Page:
The following is some information about the project that we hope will explain the 'who, how and why':
Background to the Project
The architect of the project is David Bermingham, a local Goring resident, who has been working with Scotia Gas Networks to try to identify a suitable site for a plant which could produce green gas for the local area. The gas main which serves Goring and the local villages, and which would be capable of accepting biomethane, runs broadly along Icknield Road from the junction with the A4074 near Ipsden, down to Goring, where it crosses under the river and heads towards Yattendon and then onwards South to Brimpton. This gas main is the only one that runs at a pressure appropriate for biomethane injection, and so if the local villages are to be supplied with green gas, it would have to be via this particular gas pipeline.
Guy Hildred, a local farmer, owns the site of the proposed plant (indeed he lives right next door to it), and is a big supporter of gas to grid anaerobic digestion. David and Guy have been working together to assess the feasibility of the project, and have made a pre-planning submission to South Oxfordshire District Council, and are undertaking local consultation, priot to submitting a formal planning application at the beginning of November.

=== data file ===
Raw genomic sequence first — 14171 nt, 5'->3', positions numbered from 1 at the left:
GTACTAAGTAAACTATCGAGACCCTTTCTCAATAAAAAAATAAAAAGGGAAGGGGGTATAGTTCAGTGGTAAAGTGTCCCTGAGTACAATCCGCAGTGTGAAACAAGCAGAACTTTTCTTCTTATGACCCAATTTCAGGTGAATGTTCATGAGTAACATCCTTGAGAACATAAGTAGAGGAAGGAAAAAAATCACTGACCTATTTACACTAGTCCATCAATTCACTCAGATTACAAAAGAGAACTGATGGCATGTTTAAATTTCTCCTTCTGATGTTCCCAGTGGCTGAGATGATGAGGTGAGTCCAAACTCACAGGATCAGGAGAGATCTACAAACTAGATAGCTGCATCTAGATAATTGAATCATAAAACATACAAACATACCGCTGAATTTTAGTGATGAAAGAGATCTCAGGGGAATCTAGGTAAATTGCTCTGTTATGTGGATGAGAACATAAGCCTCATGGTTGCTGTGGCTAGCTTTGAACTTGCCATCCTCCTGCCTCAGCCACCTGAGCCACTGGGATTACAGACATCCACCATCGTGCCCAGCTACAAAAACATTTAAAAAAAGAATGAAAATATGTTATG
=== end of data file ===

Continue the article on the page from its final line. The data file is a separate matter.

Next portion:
Both David and Guy, as local residents, are extremely aware of the sensitivity of the location within the Chilterns Area of Outstanding Natural Beauty. The selection of the site and the design of the project have both been done with a view to minimising any adverse impact on the local environment, whether visual or otherwise. It is a fact, however (because of the geography of the gas pipeline), that it is not possible to build a facility to supply green gas to the local villages without that plant being constructed within the AONB, and so the emphasis of the proposal has been on the mitigation of any adverse impacts.
This website will hopefully give people a good idea of what the project will entail, so that they can make informed submissions in respect of the planning application.
Overview of the Plant